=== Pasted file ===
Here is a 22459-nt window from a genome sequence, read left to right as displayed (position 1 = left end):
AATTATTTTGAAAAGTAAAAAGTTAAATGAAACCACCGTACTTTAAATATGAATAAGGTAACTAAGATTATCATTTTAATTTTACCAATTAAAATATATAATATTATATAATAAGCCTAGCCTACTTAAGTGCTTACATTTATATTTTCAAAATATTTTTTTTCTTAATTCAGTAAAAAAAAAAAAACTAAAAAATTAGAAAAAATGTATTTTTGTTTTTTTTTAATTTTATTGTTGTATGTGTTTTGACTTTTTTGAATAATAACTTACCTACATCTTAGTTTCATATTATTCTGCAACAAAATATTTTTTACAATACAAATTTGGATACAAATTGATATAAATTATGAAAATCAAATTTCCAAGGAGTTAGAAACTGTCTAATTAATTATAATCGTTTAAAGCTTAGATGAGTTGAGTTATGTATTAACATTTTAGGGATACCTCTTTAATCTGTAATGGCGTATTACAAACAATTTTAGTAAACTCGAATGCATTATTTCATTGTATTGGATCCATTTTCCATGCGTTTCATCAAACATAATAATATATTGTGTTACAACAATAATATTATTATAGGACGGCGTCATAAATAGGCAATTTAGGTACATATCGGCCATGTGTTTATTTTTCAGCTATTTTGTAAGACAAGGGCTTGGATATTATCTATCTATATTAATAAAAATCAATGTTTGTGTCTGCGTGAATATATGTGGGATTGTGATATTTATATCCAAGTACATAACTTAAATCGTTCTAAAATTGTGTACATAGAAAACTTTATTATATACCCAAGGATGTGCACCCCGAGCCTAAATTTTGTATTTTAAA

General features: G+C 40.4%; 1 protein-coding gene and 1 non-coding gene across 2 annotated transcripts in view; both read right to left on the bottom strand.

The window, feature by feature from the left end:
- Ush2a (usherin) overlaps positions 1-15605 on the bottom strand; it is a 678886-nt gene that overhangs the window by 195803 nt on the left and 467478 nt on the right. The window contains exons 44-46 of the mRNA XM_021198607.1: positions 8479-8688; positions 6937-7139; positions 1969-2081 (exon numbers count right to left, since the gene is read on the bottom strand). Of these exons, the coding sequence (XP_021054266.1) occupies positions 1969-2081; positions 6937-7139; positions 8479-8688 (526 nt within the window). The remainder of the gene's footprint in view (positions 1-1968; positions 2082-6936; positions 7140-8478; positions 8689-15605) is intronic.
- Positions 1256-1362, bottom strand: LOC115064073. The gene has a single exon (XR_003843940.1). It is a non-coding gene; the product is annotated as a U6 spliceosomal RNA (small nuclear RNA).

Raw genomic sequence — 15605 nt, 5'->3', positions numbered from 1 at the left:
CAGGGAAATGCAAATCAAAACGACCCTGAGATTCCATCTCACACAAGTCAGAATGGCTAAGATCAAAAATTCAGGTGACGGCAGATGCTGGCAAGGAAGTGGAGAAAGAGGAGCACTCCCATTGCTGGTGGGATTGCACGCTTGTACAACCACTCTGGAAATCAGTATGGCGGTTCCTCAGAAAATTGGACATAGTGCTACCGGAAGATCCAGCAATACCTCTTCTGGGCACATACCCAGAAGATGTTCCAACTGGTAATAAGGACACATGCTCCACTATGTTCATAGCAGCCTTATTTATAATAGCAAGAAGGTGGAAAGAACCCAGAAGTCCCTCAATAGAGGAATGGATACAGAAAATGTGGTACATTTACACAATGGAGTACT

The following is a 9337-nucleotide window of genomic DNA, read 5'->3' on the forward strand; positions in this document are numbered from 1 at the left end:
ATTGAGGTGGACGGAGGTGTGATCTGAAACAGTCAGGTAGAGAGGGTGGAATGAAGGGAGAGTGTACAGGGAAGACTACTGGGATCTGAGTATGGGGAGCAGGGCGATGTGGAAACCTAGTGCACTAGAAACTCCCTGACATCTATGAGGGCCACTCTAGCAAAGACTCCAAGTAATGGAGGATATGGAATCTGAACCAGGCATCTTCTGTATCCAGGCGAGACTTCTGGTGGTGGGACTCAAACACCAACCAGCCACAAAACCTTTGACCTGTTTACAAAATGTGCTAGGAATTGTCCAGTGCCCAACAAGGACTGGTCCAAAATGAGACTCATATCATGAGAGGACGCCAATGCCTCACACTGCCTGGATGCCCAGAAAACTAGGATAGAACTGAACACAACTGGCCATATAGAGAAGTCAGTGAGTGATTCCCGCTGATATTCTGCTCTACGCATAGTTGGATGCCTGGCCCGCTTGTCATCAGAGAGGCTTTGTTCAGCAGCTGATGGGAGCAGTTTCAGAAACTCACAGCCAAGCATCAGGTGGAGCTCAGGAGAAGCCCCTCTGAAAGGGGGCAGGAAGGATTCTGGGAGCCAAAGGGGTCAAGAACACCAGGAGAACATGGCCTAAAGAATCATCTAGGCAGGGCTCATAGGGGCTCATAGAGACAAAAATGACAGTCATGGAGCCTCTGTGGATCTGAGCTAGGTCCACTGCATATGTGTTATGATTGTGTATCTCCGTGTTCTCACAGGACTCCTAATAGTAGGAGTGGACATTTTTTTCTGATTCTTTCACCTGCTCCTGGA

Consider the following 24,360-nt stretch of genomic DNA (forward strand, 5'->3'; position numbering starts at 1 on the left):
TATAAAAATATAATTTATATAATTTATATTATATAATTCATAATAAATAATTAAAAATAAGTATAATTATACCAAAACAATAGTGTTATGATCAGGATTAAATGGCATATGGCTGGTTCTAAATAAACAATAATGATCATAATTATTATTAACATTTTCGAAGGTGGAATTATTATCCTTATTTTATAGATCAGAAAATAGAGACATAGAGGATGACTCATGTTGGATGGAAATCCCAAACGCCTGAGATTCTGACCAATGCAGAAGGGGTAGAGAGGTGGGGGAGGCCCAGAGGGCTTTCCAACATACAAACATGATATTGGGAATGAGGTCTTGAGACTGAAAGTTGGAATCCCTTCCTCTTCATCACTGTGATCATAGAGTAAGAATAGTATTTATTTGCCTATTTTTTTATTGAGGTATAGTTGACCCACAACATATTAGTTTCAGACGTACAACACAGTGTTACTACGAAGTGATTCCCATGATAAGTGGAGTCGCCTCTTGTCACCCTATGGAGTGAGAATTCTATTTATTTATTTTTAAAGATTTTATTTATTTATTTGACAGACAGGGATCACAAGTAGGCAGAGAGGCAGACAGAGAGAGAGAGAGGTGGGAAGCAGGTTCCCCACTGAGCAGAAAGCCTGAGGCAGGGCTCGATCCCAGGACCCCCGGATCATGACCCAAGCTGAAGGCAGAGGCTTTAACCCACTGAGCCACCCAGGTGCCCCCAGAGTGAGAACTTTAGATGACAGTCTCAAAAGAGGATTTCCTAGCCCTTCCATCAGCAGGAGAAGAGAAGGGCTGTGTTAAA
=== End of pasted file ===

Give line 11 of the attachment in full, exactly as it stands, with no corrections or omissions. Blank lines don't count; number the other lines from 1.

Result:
Consider the following 24,360-nt stretch of genomic DNA (forward strand, 5'->3'; position numbering starts at 1 on the left):